Black Bart Rides Off Into The Sunset

Karl Rove is leaving the White House, going back to Texas so that he can "spend more time with his family." This transparent little white lie told by Washington's elites for leaving a top job in government is usually given to mask policy or personality differences or to express a general unhappiness with the job being vacated.

In Rove's case, it is probably a combination of exhaustion, unhappiness at his reduced role in government, and perhaps a recognition that there's precious little he can do from here on out to help Bush implement policy or to change his legacy.

He should have been fired after it was revealed he helped "out" Valerie Plame. Not to rehash the whole, boring episode but even if Plame was a shameless publicity hound and everyone knew her status as an analyst with the CIA, you don't go putting it on the record with the press. You don't reveal the names of people who work for the CIA - covert or not. Rove knew better and did it anyway. Whether or not he lied to the FBI or whether he simply forgot pertinent details, the fact is he's lucky he had a great lawyer and that Fitzgerald couldn't make anything stick. By all accounts, he was very close to being indicted on similar charges that Scooter Libby was convicted for and received a jail sentence.

Granted, the Administration was pushing back against Plame's husband Joe Wilson - a man whose lies about the events surrounding his trip to Niger have been exposed by two separate Congressional Committees. But skirting the edge of the law and playing fast and loose with the identities of employees in our intelligence agencies is wrong. Rove should have paid the price for his extremely poor judgment.

This is not a popular view on the right. But when the left goes back to bashing the CIA and trying to undermine their mission - as they did for 50 years prior to their sudden conversion during the Plame Affair to the idea that the CIA is a clandestine organization, vital to our national security - conservatives will have no moral standing to criticize the outing of real covert agents and the missions being carried out to protect us. How many Phillip Agees are out there waiting to receive plaudits and praise from liberals for undermining the effectiveness of our intelligence operatives? I'm sure we'll find out in the years ahead. And thanks to Rove, the disapprobation that should fall on those who engage in this practice will be mitigated by the example he set.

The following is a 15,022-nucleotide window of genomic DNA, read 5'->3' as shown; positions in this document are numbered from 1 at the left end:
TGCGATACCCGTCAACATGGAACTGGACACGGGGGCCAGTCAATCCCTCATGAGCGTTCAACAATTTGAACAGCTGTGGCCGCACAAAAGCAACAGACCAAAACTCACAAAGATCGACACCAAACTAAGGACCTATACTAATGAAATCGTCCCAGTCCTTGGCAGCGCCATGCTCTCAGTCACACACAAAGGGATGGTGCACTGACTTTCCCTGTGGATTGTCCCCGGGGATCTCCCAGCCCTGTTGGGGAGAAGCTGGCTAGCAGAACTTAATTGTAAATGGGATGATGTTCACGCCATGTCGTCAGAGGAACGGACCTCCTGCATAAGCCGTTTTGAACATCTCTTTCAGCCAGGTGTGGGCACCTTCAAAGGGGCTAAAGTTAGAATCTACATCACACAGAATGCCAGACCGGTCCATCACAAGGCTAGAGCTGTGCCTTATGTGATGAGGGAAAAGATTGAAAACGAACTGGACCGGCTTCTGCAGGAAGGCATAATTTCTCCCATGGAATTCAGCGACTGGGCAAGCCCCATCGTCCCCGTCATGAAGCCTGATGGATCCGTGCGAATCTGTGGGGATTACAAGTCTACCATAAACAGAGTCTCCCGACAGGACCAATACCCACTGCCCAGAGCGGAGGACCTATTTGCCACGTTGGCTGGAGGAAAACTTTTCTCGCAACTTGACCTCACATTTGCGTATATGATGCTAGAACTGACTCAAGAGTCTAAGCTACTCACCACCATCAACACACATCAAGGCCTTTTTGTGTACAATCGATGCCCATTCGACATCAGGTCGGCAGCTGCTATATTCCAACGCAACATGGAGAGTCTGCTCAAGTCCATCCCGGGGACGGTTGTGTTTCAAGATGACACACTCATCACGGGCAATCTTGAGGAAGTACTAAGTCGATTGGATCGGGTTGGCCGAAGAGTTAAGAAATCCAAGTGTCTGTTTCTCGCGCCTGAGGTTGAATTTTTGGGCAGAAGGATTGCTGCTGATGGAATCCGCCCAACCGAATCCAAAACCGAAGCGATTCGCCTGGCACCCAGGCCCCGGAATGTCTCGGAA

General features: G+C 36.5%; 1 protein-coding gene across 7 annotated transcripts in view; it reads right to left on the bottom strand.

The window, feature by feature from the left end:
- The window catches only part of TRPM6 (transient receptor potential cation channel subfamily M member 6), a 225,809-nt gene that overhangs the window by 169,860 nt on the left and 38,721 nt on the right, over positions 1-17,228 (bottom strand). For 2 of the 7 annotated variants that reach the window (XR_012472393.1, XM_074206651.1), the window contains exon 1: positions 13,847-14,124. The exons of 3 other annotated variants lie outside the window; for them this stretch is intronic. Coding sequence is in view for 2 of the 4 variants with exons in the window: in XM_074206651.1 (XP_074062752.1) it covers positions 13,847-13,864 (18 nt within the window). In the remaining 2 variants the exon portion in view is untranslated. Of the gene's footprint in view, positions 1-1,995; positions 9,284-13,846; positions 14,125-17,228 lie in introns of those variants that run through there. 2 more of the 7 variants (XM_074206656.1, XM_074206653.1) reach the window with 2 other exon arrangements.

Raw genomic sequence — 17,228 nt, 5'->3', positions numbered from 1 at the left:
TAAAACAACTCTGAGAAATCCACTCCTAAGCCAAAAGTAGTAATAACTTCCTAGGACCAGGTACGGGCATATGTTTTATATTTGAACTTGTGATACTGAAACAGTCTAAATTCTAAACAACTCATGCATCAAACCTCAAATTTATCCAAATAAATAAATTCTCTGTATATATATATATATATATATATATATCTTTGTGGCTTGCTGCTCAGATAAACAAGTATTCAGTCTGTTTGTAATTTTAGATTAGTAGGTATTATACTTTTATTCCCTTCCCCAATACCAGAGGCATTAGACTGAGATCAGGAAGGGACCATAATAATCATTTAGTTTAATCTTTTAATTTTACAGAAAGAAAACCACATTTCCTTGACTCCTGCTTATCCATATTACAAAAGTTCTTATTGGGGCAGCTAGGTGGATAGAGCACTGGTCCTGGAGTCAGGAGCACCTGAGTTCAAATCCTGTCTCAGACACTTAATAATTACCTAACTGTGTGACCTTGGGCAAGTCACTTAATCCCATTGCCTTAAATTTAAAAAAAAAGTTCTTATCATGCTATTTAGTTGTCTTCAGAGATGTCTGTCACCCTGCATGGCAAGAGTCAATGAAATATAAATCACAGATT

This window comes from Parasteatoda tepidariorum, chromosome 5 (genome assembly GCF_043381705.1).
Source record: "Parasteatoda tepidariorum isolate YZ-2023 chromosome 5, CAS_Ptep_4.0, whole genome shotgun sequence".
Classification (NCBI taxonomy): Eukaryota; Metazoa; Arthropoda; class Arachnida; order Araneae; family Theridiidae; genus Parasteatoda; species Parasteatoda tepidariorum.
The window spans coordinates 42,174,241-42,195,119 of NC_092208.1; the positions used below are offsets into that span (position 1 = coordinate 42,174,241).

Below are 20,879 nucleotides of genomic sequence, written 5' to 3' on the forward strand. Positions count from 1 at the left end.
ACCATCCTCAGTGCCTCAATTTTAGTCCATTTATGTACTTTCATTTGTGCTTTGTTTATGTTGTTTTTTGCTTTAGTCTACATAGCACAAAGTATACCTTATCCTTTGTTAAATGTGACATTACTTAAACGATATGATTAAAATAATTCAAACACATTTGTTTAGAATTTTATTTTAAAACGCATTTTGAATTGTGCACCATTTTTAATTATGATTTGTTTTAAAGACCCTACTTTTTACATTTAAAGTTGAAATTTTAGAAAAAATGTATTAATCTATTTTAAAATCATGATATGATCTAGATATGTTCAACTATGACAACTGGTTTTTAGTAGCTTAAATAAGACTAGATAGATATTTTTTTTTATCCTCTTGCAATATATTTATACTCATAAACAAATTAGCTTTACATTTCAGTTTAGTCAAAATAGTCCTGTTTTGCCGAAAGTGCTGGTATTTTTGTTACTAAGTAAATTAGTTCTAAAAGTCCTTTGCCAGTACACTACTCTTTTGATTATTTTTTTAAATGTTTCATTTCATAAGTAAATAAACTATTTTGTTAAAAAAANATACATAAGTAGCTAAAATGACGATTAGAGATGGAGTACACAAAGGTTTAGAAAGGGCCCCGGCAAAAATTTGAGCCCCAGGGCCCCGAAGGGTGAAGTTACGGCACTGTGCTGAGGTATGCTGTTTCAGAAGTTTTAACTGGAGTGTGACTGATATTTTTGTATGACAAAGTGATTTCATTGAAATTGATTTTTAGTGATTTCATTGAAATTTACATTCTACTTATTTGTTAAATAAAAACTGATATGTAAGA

If you think Rove should have hung on despite his transgressions in the Plame Affair, how about canning him for his spectacular failure in the 2006 elections? While the entire disaster cannot be laid at his feet, his strategy of maximizing Republican/evangelical turnout while doing little or nothing to court right-leaning independents almost certainly cost the GOP the Senate as well as up to a dozen House seats in districts Bush carried by wide margins in 2004.

Rove was the driving force behind putting anti-gay marriage proposals on ballots in dozens of states. While these measures passed easily, many of the voters then turned around and voted for Democrats. And the entire issue turned off many independent and libertarian voters who might have been expected to vote Republican. It was a bad strategy that failed miserably and he should have been fired for being one of its major architects.

But on the other hand, the extraordinary hate and loathing directed against him by the left over these last 7 years has been without precedent in my experience. I cannot ever recall a presidential aide being the target of such vile and distasteful smears as Rove has experienced since coming to Washington.